Despite Harry Reid’s professed certainty that Obamacare “is working” and that in time “people will love it more than they do now,” the future of the law and its implementation remain a question mark. As James Taranto memorably put it:
[W]hether ObamaCare ‘works’ will be determined not by how many people are signing up but what kind of people. ObamaCare relies on price controls that jack up premiums on the young and healthy in order to keep them low on the old and sickly. If the latter but not the former are signing up in huge numbers — that is, if people are responding rationally to incentives — then the scheme is unsustainable.
This harsh reality suggests that Reid and his ilk are whistling past the graveyard. But that doesn’t mean they aren’t putting up a positive front. Take 30-year-old Brendan Mahoney, a University of Connecticut law student, whose story the Hartford Courant shares as an affirmation of the law’s eventual success among Millennials. Mahoney, who already had low-cost insurance through a plan at school, decided to sign up for Obamacare. After an initial false start, he managed to log on to the system and enroll. So how many elderly and/or infirm Americans will his premium help offset? The Courant answers that question:
[B]y filling out the application online, Mahoney discovered he was eligible for Medicaid. So, beginning next year, he won't pay any premium at all.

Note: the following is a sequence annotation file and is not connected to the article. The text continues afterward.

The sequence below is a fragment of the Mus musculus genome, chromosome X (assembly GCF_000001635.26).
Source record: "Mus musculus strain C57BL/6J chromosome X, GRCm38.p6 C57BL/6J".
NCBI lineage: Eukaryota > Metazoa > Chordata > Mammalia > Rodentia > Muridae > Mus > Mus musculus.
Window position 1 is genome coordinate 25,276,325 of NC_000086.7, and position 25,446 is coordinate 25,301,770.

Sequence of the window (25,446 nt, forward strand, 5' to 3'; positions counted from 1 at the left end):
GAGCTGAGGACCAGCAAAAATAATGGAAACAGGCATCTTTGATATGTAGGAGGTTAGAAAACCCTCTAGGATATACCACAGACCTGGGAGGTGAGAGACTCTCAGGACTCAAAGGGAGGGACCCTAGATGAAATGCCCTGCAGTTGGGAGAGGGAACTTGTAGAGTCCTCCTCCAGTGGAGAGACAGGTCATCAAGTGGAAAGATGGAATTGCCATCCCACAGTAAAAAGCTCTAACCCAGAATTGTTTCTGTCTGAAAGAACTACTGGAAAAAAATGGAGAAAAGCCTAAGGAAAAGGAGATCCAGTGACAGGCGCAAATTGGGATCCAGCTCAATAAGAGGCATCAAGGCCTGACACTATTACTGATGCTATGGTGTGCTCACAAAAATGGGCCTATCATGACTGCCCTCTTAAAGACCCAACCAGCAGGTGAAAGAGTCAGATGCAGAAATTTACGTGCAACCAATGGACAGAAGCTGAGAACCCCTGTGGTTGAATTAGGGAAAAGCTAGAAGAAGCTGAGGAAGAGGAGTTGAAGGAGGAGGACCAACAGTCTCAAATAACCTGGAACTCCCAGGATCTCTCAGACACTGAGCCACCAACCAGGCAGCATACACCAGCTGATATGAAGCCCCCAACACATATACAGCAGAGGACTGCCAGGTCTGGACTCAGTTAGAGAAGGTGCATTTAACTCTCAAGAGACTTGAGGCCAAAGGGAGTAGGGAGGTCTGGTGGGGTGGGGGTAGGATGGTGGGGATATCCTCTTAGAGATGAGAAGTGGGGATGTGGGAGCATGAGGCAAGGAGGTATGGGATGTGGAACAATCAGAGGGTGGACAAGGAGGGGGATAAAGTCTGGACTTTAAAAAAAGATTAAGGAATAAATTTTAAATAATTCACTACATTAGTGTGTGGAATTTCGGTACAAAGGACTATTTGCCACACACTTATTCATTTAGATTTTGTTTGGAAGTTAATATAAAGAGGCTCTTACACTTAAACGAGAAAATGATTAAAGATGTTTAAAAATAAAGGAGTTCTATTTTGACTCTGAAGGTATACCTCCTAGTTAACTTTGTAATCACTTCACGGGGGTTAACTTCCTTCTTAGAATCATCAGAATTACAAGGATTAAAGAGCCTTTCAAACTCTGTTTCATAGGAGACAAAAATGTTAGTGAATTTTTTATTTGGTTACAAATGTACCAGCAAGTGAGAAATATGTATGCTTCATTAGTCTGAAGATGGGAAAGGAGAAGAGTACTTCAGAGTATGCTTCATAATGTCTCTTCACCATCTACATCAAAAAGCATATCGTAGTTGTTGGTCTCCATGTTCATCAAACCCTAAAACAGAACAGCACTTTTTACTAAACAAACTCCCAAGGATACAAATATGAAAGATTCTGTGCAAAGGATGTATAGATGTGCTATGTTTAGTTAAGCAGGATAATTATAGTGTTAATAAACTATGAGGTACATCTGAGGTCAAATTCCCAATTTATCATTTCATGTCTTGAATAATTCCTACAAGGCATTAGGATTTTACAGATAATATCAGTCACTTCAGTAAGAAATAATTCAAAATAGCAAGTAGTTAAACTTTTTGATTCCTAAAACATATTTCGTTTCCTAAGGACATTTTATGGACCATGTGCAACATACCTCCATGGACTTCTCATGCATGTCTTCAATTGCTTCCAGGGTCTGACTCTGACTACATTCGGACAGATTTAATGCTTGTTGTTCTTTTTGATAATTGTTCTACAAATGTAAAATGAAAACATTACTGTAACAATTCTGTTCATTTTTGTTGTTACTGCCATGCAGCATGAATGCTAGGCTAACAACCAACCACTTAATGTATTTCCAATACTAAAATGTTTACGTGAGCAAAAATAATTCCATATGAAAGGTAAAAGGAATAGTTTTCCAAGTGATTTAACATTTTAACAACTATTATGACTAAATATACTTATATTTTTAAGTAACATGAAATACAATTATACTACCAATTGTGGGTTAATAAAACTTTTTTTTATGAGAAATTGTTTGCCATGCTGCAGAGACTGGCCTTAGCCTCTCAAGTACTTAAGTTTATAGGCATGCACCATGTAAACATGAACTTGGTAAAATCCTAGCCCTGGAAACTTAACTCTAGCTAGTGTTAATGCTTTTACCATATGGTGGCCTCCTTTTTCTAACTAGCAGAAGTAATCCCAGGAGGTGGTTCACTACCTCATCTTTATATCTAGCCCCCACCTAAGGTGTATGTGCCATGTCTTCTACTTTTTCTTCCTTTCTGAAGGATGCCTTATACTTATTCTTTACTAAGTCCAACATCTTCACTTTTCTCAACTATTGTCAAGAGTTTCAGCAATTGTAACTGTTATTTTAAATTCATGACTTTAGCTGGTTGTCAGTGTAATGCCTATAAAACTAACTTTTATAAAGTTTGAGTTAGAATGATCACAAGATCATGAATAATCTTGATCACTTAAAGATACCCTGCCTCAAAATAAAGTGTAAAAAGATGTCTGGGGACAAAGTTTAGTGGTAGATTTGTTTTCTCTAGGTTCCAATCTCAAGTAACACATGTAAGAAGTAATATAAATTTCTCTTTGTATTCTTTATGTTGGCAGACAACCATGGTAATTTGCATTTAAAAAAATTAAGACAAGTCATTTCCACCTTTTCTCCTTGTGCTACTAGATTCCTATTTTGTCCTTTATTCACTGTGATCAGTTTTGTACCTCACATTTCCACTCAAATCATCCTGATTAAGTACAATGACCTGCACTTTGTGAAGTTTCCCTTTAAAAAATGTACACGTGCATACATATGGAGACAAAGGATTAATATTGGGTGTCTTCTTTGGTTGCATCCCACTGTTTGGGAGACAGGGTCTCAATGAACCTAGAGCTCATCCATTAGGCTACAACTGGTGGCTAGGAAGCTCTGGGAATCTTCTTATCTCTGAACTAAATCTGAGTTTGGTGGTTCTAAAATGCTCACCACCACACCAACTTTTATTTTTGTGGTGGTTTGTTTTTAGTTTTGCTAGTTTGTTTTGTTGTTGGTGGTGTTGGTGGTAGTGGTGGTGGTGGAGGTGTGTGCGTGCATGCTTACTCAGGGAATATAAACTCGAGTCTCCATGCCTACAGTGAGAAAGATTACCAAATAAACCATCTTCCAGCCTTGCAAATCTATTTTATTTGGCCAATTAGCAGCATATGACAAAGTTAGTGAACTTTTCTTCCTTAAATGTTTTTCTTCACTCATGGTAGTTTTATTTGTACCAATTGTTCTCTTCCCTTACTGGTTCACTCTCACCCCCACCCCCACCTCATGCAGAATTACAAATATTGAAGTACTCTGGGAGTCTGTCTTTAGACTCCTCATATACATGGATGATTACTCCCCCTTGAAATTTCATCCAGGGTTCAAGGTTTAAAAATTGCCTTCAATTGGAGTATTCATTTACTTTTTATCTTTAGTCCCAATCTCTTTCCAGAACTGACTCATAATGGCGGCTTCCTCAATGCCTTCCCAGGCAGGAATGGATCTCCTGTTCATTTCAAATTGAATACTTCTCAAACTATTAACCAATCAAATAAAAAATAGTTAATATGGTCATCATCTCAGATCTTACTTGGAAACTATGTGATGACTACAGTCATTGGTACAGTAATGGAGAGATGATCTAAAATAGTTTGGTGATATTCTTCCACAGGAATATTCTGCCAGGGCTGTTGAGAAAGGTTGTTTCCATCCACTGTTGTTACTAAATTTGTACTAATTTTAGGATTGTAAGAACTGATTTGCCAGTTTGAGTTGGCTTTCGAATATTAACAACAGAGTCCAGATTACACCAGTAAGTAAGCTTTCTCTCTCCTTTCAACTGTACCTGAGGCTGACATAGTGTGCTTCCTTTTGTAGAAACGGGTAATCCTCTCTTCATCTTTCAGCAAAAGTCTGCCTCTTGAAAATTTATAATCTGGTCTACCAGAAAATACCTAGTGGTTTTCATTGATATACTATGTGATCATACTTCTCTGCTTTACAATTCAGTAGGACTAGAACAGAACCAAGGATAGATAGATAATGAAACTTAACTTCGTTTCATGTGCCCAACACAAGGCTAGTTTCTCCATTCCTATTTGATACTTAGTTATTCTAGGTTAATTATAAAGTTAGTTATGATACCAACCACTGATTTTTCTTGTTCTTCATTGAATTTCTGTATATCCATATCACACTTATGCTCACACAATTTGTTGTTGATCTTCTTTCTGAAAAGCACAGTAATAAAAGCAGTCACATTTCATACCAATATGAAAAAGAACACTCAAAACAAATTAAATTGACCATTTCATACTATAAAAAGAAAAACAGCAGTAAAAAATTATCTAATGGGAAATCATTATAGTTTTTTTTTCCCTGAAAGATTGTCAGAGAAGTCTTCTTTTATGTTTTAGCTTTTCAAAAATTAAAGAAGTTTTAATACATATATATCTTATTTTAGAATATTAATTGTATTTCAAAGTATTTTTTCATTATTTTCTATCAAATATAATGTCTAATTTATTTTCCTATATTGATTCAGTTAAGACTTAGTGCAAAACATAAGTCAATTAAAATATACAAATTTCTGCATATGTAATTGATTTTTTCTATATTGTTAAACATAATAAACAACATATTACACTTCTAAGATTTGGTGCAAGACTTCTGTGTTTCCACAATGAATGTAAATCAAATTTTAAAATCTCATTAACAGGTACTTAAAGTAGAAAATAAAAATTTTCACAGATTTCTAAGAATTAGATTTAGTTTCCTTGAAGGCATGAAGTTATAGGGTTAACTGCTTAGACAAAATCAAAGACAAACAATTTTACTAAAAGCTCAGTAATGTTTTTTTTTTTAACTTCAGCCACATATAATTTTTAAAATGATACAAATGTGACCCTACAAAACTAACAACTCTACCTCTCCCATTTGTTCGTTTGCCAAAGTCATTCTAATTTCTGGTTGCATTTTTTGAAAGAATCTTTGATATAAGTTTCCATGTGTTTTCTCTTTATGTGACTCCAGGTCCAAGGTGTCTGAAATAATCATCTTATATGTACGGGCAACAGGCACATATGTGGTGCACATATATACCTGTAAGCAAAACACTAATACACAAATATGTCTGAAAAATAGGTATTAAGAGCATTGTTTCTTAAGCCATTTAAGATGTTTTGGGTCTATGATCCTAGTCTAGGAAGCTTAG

Across the country, in Denver, promoters and health insurers are not just presenting a positive front but a positive rear. The Denver Post explains:
Colorado HealthOP, a consumer-run cooperative selling insurance plans on the exchange, sent models in skimpy clothing — and sporting signs with information — to greet Denver’s 16th Street Mall lunch crowds.
The signs include the hashtag #GetCovered, which is meant as a double entendre. Just to make sure the message takes, Colorado HealthOP is hedging its bets by tweeting:
Some will say the approach, which was common outside strip clubs in New York City’s Times Square before Mayor Rudolph Giuliani gentrified the area, smacks of desperation. It may yet work as long as the weather remains fair — and provided the sign carriers avoid getting arrested on obscenity charges. (The woman pictured here is dangerously close to crossing the line.)
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